As you might know, Google Trends’ data is based on Google searches. It’s used to view the volume of searches for a particular item, or compare several items, which makes it a great tool for research purpose.
Google Trends can be used in a number of ways, for example, to compare how often a phrase is searched. It can also be used to compare different sites, e.g. Engadget vs. Gizmodo over time, or in different regions (e.g. the US).
PageRank, developed by Larry Page for Google in the late 1990s, is an algorithm for ranking websites in Google’s search engine. It uses data based on how websites link each other to create a ranking from 0-10.
(Image Source: Wikipedia)
It’s widely known that PageRank is used internally by Google, and it’s a popular standard of measuring a site’s importance on the web. Overall it’s updated 1-2 times a year, and the ranking algorithm is changed within certain time. The whole search engine optimization (SEO) industry has been built around to optimize the site’s PageRank.
Google uses PageRank as of its key measures to determine search engine results, and sites with a high page rank (6+) are considered “influential”. PageRank isn’t generally used to estimate site traffic, since it doesn’t rank websites based on traffic, but rather, based on the site’s importance. But that doesn’t mean PageRank isn’t useful – it’s still one of the most popular ways of determining a site’s genuine popularity.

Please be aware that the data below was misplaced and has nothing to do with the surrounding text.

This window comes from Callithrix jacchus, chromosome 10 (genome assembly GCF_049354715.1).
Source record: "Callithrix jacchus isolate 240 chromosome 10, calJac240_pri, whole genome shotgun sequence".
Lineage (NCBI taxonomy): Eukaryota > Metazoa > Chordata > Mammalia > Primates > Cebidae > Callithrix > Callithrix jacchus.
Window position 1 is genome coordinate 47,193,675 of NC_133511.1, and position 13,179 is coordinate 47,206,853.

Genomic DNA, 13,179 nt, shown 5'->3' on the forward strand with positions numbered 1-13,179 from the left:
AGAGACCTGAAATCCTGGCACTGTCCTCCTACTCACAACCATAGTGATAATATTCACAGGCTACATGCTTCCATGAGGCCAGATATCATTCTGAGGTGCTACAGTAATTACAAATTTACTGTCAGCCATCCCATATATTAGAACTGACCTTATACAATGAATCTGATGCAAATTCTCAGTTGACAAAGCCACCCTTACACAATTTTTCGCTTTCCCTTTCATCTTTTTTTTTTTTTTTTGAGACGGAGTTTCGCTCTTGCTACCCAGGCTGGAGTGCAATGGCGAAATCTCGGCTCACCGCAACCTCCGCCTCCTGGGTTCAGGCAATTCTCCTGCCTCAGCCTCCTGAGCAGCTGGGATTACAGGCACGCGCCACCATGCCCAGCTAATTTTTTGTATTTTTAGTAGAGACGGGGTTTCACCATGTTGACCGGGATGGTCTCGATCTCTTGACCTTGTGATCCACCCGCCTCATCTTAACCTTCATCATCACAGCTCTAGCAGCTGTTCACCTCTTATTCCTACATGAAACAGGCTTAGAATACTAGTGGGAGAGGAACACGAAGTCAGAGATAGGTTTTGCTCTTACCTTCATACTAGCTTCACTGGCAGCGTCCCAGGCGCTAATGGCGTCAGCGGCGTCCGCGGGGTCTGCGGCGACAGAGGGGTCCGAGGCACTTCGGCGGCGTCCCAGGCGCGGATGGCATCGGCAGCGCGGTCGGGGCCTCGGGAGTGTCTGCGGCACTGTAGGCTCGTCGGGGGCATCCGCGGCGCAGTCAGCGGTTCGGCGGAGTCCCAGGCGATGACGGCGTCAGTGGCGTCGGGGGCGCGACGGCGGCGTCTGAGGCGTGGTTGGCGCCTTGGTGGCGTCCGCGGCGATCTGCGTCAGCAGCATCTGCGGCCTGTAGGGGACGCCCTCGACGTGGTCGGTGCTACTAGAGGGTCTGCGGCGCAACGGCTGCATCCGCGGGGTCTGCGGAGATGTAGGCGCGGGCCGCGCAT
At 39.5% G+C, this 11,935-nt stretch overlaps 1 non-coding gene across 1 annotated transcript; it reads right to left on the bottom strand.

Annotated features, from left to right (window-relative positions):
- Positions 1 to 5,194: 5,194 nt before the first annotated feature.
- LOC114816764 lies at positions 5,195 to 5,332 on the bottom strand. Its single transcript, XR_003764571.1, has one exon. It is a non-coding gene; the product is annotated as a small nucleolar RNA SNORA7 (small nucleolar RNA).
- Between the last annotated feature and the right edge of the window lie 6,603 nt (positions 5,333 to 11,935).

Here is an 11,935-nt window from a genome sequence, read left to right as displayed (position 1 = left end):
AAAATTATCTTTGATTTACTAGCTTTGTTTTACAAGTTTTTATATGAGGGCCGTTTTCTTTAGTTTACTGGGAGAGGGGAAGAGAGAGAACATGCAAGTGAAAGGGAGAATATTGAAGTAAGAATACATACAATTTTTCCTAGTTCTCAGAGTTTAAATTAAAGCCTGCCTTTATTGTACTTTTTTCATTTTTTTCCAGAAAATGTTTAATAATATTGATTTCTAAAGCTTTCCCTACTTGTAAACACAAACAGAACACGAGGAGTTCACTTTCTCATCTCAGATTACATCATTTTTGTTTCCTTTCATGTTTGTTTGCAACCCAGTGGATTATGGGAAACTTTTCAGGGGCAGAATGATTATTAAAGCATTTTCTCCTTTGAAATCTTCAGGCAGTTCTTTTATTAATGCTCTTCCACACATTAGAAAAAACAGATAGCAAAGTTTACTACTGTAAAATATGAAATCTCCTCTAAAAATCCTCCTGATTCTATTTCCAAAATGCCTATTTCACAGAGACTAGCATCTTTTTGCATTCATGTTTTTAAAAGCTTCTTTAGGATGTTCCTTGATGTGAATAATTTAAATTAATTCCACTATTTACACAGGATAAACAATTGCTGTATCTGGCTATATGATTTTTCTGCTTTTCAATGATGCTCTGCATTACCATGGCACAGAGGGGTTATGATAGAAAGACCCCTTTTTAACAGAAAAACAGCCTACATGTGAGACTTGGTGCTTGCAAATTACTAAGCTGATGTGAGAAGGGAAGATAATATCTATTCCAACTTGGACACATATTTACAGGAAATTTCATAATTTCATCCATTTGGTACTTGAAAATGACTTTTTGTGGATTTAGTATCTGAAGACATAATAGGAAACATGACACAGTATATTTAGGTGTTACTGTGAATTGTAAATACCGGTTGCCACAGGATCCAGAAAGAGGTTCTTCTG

Should I be worried about my rankings? Should I even care? Well, the use of web traffic estimators and ranking services isn’t necessary to any site owner – most have some form of stats tracking like Analytics installed, and for the most part, that’s all that matters.
But there are situations where your ranking on one of these services matters. For instance, potential advertisers will glance at your rankings in order to estimate what kind of traffic your site gets and estimate your site’s importance. Alexa rankings, for instance, regardless of their usefulness, are still used to gauge website popularity by advertising services such as BuySellAds.
Technically speaking, these services don’t matter to the individual site owner, but they matter to those (e.g. advertisers) who compare properties and decide where to put their money, especially those media companies looking to acquire sites. Even if the data isn’t nearly as accurate as it should be, most times, these services are all that’s available to measure one site against another.